Yakhni Pilau is a rich South Asian dish that fills up the senses with the aroma of mild spices and warms up the soul with the love it’s made with. Pilau reminds me of my nani’s (grandmother) wrinkled hands as she stirred the pot in her kitchen or my mother’s insistence that I finish up the plate through assertive, loving spoonfuls. When I cook Pilau now, each bite brings back tasteful memories of the love of family. This Valentine’s Day my children and I cooked a meal together and made our own memories of family, love and the joy of Pilau.
The love that South Asians have for food and cooking is long established. My family lived by the slogan: “The family that cooks together stays together”. My father was just as involved in the kitchen. The sight of him standing by the stove, adding spices generously and singing loudly is one of the most joyful one of my childhood. He made us all his assistants and we happily handed over spices to him, smelling the aromas and watching in delight as they mixed in the pot adding their own color. In Pakistan we were lucky to have regular help in the kitchen, so these cooking adventures happened only on weekends or on special occasions. I secretly wished for our cook to take long vacations so that I could watch my parents cook more.
When I moved to Canada, I realized that nostalgia was an important part of my cooking, just like many other aspects of my immigrant life. I tried to cook Pilau like my nani in winter days, Nihari like my Phupo on special occasions and Yakhni like my mother when I was sick. As we raise our children as Pakistani-Canadians in Canada, in some ways we are totally desi. Breakfast is not complete on weekends without Parathas, every outdoor activity is planned around meals and a picnic experience becomes epic with a big bundled up pot of hot steaming Pilau.
As my children are growing older, I have realized that I can not live in my world of nostalgia and need to create memories for my own children. I’m the mothership now and the base my little ones look upto. This Valentine’s Day I could not think of a better way to celebrate love but to cook with my children and enjoy a meal we had all cooked together. I want my children to love cooking because not only is this an essential life skill but research has shown that there’s a link between children cooking with their parents and having healthy eating habits later on in life. I also want them to learn that love is as much about giving as taking and cooking for the special people in your life is a great way to show your love.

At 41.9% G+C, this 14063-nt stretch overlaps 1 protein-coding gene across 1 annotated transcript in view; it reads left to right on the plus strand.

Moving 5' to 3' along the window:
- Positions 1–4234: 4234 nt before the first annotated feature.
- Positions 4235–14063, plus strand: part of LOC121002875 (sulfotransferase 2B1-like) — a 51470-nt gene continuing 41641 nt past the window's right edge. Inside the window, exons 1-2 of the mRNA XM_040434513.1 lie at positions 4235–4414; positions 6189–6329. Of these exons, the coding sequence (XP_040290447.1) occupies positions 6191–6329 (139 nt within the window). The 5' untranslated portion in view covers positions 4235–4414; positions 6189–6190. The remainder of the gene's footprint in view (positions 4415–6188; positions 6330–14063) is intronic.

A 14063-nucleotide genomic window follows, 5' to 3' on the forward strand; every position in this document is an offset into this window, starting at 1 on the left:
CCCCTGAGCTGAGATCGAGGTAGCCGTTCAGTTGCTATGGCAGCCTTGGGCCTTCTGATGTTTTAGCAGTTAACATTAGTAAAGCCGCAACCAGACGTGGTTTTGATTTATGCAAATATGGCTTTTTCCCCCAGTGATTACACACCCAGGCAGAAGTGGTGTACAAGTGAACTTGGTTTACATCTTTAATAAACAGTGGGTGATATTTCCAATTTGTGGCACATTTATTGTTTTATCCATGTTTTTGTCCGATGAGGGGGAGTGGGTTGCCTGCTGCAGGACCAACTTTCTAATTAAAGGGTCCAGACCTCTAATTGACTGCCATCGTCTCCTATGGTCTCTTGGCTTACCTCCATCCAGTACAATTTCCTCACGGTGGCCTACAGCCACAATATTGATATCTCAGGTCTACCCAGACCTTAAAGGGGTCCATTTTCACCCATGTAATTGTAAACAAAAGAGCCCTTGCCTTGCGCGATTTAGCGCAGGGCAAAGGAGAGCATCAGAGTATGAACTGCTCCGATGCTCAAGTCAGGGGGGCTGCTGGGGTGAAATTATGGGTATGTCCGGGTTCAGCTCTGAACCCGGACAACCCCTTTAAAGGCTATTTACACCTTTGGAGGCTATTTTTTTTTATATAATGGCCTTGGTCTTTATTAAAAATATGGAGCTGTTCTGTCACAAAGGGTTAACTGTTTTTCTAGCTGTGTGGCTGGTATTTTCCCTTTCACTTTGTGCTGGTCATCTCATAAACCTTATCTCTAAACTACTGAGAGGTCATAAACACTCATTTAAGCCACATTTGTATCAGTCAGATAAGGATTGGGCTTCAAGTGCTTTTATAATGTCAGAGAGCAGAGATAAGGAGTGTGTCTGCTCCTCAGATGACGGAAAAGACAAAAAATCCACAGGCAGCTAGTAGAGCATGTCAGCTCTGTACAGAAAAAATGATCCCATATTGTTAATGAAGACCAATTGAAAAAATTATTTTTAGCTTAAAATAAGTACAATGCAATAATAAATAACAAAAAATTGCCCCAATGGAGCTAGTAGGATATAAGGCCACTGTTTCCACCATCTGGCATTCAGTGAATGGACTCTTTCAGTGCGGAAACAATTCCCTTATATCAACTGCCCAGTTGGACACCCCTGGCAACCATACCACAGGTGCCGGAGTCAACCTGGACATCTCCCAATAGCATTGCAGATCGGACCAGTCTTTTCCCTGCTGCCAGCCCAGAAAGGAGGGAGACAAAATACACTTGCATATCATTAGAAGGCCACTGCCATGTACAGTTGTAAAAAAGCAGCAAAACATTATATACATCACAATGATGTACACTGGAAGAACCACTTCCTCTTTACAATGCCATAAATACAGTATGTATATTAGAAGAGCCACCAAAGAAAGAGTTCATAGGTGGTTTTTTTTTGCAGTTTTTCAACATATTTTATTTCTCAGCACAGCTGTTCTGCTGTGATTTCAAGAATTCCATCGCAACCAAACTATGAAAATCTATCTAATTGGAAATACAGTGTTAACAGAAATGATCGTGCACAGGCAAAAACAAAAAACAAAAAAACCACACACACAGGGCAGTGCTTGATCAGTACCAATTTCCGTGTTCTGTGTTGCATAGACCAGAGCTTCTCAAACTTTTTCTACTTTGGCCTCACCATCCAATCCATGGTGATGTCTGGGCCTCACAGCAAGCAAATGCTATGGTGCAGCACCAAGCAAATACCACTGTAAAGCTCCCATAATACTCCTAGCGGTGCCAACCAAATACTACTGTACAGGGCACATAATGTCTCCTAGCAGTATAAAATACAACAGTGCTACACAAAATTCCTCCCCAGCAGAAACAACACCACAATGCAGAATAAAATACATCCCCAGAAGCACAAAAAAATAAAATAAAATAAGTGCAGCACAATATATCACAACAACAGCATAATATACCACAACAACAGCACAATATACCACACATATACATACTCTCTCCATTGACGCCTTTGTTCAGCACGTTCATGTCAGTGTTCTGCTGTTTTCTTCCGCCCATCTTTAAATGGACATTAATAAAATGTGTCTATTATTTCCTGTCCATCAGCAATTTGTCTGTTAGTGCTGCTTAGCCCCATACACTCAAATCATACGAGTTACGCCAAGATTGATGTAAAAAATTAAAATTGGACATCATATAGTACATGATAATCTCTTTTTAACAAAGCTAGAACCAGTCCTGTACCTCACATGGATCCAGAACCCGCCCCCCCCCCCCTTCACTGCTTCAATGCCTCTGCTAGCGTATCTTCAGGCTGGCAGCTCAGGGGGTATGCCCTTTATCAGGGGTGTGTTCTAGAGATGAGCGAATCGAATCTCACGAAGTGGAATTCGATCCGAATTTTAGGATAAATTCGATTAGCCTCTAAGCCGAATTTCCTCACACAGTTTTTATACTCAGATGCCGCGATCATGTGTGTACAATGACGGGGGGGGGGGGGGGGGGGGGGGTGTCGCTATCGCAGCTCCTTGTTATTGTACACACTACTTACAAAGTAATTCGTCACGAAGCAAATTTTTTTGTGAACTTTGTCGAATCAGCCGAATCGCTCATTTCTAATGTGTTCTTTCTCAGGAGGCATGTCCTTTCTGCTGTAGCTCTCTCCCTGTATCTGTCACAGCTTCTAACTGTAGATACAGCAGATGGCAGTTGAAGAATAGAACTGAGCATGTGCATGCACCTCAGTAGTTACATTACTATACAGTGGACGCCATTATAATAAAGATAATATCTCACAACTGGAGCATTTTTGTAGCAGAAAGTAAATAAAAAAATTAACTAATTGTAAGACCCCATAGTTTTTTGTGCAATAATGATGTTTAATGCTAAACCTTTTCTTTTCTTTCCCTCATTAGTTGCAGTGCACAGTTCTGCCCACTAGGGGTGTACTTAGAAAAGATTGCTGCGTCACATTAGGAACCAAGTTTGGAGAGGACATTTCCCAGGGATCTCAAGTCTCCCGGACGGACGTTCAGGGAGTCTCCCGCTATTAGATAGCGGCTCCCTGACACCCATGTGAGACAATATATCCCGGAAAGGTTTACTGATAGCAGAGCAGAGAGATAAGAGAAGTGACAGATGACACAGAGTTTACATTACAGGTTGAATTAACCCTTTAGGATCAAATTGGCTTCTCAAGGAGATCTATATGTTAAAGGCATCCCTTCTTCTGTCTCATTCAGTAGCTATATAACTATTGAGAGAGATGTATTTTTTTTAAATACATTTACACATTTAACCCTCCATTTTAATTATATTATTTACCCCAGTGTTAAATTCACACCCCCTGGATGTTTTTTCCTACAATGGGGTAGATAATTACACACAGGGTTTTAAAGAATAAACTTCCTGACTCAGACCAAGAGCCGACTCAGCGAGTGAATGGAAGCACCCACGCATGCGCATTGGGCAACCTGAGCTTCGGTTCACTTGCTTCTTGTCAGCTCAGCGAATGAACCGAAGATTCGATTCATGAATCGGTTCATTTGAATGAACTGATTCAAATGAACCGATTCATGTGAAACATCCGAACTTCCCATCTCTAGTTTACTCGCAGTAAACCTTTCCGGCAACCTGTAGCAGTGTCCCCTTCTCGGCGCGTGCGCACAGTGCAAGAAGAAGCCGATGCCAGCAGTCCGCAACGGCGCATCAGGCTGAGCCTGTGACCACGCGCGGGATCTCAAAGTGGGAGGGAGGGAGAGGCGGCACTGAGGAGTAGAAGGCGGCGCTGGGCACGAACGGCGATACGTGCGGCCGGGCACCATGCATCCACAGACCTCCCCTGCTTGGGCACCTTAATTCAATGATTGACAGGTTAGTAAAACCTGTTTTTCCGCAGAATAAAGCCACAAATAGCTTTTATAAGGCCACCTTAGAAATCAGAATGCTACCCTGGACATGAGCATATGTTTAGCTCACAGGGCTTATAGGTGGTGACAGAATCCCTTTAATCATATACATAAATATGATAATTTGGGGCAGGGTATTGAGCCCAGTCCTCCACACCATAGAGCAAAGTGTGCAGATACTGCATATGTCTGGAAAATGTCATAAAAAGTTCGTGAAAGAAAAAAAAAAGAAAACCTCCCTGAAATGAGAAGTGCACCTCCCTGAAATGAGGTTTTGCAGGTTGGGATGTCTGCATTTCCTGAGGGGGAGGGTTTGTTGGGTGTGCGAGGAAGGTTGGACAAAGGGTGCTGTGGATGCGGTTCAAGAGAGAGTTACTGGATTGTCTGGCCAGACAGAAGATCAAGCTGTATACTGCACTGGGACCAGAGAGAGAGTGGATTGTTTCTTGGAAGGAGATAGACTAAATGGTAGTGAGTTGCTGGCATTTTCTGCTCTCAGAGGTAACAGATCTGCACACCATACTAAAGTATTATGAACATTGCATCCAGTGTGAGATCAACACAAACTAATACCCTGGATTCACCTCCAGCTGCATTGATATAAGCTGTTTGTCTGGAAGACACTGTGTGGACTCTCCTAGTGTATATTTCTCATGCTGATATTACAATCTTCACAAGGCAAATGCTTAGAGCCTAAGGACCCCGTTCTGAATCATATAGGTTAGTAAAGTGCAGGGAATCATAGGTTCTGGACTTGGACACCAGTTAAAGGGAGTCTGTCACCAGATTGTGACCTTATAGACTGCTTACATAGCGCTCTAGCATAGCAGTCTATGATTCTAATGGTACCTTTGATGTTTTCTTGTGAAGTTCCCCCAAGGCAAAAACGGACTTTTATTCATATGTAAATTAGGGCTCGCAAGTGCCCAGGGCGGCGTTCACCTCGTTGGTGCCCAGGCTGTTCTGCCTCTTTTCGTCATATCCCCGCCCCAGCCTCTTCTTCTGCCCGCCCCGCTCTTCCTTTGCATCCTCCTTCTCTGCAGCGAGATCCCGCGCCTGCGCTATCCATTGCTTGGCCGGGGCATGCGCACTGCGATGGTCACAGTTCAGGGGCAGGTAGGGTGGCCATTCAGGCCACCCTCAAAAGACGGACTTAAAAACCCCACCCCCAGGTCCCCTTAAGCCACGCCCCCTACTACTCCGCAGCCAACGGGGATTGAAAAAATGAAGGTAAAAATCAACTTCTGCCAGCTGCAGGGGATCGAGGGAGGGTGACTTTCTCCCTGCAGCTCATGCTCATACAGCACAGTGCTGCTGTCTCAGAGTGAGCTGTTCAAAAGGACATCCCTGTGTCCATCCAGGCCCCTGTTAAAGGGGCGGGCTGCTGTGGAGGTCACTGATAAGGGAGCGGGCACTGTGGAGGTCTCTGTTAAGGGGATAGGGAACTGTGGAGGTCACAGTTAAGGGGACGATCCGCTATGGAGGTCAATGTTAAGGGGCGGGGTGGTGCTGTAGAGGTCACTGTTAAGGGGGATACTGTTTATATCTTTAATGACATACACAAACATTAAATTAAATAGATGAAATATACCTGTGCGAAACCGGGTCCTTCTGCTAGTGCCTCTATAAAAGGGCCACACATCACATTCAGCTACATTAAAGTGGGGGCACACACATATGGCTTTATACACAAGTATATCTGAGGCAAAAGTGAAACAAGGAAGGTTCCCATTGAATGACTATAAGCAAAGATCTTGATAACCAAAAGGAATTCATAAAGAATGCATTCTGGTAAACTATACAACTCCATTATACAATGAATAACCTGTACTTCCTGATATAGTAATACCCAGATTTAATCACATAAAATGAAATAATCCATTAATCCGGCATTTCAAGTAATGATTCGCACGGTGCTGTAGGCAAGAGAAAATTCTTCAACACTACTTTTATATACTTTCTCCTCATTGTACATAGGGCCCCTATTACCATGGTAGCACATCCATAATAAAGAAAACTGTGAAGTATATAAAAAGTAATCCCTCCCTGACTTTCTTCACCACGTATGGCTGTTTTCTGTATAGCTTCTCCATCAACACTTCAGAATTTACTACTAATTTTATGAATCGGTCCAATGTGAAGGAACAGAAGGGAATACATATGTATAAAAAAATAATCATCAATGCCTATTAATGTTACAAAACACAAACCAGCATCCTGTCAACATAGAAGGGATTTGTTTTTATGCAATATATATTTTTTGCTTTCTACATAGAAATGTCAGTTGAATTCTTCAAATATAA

Any special meal starts with planning and my daughter and I discussed what we wanted to cook. Punjabi Yakhni Pilau was a winner since the Shan recipe is easy to follow and always turns out great. The Pilau is quite a complete meal with the chicken and rice. The taste is also mild for young children and those who can’t tolerate hot spices. To compliment the Pilau we decided to make raita, salad and potato cutlets.
All recipes below:
Punjabi Yakhni Pilau
One of the things I love about the Shan Punjabi Yakhni Pilau Mix is that the packet contains all the spices needed to make Pilau, so it cuts the hassle of collecting and stocking them individually. All you need on hand is the spice mix packet. The recipe is right at the back of the box so no need to fumble with the phone or a recipe book.
- Chicken (around 750g cubes and bones) – you can also use this recipe for red meat
- Rice 3 cups
- Onions 4 medium size (chopped)
- Ginger/Garlic Paste 3 tablespoon
- Oil 1 cup
- Shan Punjabi Yakhni Pilau Mix 1 packet
Steps for Cooking:
- Fill up a pot with water and add the chicken along with ginger/garlic paste and the Shan Punjabi Yakhni Pilau Mix. (Children can help in this step by emptying the contents of the spice mix packet on the chicken)
- Cover the pot and cook till meat becomes tender
- Soak the rice in water (Children can measure the cups of rice and add water)
- Remove the meat from the stock. Keep both separately
- Fry onions in the same pot till they are golden brown
- Add the meat and fry a little
- Drain the water from the rice and add the rice to the pot
- Add 6 cups of stock to the pot (if the stock is not too hot, children can help with the measuring and pouring). Feel free to drink the extra stock.
- Stir the contents of the pot. Cover and let it cook on medium heat for around 20 minutes.
- Remove from heat and mix the pilau. All done!
Raita is flavored yogurt. I cut up some onions and cucumbers for my daughter and gave her some yogurt, salt and pepper. She added everything together and felt like quite the chef creating the dish herself.
We made some classic Kachomar salad to go with the Pilau. I cut up tomatoes, onions and cucumbers and added some fresh lemon juice on top. My daughter added the salt and mixed everything up.
Setting the table
Pilau is served best out of the pot so we made the pot the centre of our table. We got some decorations from Michaels and used them around the table. To give our Pilau an extra spice kick for the adults, we added Shan Mango Pickle.
Keeping the kids seated on the table throughout dinner is a challenge all parents face. I learnt a little trick from a parent-tot Waldorf class my daughter and I attended. I add a candle to the table which is lit once all food is on the table and everyone is seated. The rule is that you can’t get off the table while the candle is on. Once everyone finishes their food, the children can blow the candle off together.
We had a great time enjoying a meal we had cooked together. The children felt involved and part of the process. Most important of all we made some special memories I hope my children will look back to lovingly whenever they eat Pilau themselves as they grow older.
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